BERLIN – Merchants at the south end of Main Street are hoping to see special event road closures extend past their shops next year.
As special events for 2020 go to the town council for approval this month, merchants south of Jefferson Street are hopeful that officials will agree to include their portion of Main Street in any road closures.
“We’ll never know unless we try,” Economic and Community Development Director Ivy Wells said.
During special events, such as the recent Fiddlers Convention, Main Street is closed to vehicle traffic. Typically, barricades marking the closure are placed near the intersection of West and Main streets, Gay and Broad streets and near the intersection of Jefferson and Main streets. Business owners whose shops are located beyond the southern barricade would like to see the street closure extended past its current location.
“It would extend the (foot) traffic down our way,” said Brenda Malone, whose shop is at 10 S. Main Street. “When the barricade’s up people think that’s the end.”
Neighboring merchant Ruth Koontz agreed and said she’d lobbied for extending the street closure in years past. She says attendees see the barricade and the signs prohibiting alcohol past that point and don’t go any farther.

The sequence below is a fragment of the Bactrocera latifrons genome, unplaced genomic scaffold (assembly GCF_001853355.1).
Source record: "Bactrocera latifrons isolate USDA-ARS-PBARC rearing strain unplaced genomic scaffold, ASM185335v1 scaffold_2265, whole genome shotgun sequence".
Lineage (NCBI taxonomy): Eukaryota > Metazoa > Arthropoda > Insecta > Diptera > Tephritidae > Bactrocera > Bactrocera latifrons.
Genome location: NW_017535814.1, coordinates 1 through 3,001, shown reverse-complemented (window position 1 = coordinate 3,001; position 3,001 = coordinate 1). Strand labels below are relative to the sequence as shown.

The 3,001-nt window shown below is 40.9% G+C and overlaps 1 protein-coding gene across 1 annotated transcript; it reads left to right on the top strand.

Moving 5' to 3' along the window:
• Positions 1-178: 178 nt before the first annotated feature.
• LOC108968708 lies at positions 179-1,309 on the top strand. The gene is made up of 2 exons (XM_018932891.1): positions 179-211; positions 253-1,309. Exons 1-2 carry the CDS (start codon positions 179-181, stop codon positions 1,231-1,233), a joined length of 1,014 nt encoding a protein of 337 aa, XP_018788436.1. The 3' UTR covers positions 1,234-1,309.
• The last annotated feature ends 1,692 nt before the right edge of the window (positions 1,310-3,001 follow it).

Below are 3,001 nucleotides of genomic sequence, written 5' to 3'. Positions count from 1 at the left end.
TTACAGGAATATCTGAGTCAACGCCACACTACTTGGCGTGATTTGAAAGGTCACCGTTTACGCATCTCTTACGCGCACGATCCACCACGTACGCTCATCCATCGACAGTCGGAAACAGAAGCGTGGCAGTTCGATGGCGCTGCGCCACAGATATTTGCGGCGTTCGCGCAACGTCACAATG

“We called it the great wall of Berlin and we’re on the wrong side,” Koontz said.
While that section of the street was full of service businesses several years ago, now that it’s primarily retail Koontz is hopeful officials will reconsider the placement of the barricade. Wells agreed.
“We’ve been talking about this for a number of years,” she said. “It’ll definitely help the businesses out.”
She added, however, that public safety officials and Maryland’s State Highway Administration (SHA) would determine whether the closure could be extended.
“Ultimately it’s not my decision,” Wells said.
Police Chief Arnold Downing said this week the street closure had not been extended previously because of SHA concerns. He said moving the barricade farther south would create more dead ends and impede more traffic. He added that it would also eliminate more parking spaces.
“It causes a lot more issues,” he said.